images: @PépitoTheCat, Clément Storck, 2022
The automated Twitter account @PépitoTheCat documents the comings and goings of a housecat. It tweets “Pépito is out” each time the cat exits his cat door, with a photograph and timestamp documenting this act. Upon Pépito’s return, a follow-up tweet announces “Pépito is back home”, accompanied by a photograph and timestamp marking Pépito’s re-entry through the catflap. While this in some respects innocuous, Pépito the cat is indicative of a particular aesthetic that is importantly, yet very tangentially, connected to realism. And far from being alone, around 200.000 other accounts follow—and frequently reply to— this chronicle of Pépito’s daily activities.
@PépitoTheCat reflects back to us an ambivalent objective truth. The media ecosystem as it exists currently is built on the premises of understanding the world through apparatuses of measurement and observation. But Pépito also demonstrates the close connection between the world as known through data and the arbitrary nature of such scales of measure. In this way, I find the tangential realism and connection to materiality expressed in @PépitoTheCat’s posts taps into a growing sentiment that is shaping new visual aesthetics. It combines aspects of the empirical outlook descended from traditions of realism and objectivity with elements of the absurd. We are not about to reject realism outright, yet we see that data, on its own, has no inherent claims to truthfulness, and even the most accurate of instruments may be easily coopted for the purpose of stupid fun.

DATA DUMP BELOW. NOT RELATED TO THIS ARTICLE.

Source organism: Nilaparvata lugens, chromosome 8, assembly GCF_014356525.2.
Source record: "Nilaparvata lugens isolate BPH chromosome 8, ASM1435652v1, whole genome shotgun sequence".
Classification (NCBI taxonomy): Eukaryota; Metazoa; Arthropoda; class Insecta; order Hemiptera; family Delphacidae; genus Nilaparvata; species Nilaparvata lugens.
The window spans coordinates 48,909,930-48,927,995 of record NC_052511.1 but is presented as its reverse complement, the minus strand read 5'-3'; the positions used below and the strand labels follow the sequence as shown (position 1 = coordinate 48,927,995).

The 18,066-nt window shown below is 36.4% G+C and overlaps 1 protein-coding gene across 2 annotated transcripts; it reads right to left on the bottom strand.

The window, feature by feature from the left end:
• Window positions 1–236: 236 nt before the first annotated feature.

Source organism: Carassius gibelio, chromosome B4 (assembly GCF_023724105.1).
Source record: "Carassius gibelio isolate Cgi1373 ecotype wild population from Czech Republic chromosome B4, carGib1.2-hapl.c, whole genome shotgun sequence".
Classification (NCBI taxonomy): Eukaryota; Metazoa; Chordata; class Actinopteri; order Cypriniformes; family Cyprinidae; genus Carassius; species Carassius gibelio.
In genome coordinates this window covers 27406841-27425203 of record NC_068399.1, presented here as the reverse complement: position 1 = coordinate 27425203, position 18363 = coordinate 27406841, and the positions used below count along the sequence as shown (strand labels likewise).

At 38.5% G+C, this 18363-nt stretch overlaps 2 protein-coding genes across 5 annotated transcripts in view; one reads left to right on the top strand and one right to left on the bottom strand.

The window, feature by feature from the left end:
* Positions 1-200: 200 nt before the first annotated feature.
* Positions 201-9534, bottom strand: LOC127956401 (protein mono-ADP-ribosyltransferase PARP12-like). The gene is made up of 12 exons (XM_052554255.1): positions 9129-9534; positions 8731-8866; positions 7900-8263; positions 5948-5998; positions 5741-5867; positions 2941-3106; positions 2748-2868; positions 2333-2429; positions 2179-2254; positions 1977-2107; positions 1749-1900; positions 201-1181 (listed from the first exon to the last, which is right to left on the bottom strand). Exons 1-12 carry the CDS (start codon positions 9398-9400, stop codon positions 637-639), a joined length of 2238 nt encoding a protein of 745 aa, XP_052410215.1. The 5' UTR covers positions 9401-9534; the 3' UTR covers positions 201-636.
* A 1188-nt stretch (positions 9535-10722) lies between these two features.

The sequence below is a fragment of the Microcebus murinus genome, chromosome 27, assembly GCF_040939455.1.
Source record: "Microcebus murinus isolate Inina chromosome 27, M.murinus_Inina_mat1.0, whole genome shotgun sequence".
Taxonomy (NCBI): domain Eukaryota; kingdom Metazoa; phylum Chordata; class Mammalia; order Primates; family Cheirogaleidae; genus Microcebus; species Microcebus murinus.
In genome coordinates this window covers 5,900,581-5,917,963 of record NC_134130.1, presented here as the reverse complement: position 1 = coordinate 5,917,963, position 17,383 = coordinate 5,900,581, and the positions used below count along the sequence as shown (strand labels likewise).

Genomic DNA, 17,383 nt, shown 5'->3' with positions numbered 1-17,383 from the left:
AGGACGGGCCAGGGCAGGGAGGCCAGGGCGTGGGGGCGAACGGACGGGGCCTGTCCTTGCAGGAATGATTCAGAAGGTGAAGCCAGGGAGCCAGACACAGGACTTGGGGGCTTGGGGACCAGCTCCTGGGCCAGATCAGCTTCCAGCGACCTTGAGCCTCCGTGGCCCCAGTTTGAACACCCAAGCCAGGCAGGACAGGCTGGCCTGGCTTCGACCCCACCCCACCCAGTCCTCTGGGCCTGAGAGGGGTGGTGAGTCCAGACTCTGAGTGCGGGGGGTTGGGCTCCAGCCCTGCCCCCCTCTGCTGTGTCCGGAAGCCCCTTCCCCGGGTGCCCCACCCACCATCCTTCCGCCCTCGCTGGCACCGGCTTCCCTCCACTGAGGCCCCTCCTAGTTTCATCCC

book chapter published in:
edited by Miguel Carvalhais, André Rangel, Luísa Ribas, Mario Verdicchio. Porto: i2ADS, 2022.
ISBN: 978-989-9049-26-0 (PDF)
The Book of X celebrates ten years of xCoAx, the international conference on Computation, Communication, Aesthetics and X, which was first conceived in the winter of 2011 in Rome and, after one and a half years of discussing ideas, concepts, tasks and goals, was brought to reality in the summer of 2013 at the Univer- sity of Bergamo, Italy.
(excerpt from the forword of the book)